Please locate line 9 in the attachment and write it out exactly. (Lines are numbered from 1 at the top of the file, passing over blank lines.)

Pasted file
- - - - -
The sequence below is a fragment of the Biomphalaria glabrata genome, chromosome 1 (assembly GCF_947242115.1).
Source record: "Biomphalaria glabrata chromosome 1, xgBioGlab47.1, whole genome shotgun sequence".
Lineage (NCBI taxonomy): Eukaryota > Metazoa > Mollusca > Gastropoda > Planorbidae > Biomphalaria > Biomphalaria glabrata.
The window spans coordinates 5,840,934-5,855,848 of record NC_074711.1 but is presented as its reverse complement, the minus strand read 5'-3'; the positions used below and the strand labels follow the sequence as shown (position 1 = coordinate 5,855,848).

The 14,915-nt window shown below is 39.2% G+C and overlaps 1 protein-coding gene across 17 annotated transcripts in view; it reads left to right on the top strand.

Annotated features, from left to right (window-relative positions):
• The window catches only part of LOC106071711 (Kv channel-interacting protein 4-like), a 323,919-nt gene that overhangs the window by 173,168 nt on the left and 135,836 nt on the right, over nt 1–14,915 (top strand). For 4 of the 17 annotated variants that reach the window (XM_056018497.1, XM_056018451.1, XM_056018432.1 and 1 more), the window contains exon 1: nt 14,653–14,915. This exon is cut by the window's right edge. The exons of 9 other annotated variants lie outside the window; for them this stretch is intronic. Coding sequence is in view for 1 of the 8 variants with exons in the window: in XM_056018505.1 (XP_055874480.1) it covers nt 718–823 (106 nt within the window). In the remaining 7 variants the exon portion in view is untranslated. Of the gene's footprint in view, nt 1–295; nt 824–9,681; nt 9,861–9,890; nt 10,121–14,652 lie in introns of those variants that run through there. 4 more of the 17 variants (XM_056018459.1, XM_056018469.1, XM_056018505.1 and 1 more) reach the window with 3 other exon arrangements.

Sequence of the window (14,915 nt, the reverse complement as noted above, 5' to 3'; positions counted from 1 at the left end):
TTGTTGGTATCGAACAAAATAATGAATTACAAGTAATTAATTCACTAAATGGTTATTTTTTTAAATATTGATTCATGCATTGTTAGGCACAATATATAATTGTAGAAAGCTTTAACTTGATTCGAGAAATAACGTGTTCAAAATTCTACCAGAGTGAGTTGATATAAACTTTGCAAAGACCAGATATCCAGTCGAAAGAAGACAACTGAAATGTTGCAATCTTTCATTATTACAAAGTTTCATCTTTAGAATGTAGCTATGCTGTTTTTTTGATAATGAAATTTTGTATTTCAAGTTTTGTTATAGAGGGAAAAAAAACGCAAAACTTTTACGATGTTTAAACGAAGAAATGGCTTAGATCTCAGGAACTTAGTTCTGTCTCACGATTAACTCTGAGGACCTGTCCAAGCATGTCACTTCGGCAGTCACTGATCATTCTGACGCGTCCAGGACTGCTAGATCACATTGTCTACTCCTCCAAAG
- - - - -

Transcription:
TTGTTGGTATCGAACAAAATAATGAATTACAAGTAATTAATTCACTAAATGGTTATTTTTTTAAATATTGATTCATGCATTGTTAGGCACAATATATAATTGTAGAAAGCTTTAACTTGATTCGAGAAATAACGTGTTCAAAATTCTACCAGAGTGAGTTGATATAAACTTTGCAAAGACCAGATATCCAGTCGAAAGAAGACAACTGAAATGTTGCAATCTTTCATTATTACAAAGTTTCATCTTTAGAATGTAGCTATGCTGTTTTTTTGATAATGAAATTTTGTATTTCAAGTTTTGTTATAGAGGGAAAAAAAACGCAAAACTTTTACGATGTTTAAACGAAGAAATGGCTTAGATCTCAGGAACTTAGTTCTGTCTCACGATTAACTCTGAGGACCTGTCCAAGCATGTCACTTCGGCAGTCACTGATCATTCTGACGCGTCCAGGACTGCTAGATCACATTGTCTACTCCTCCAAAG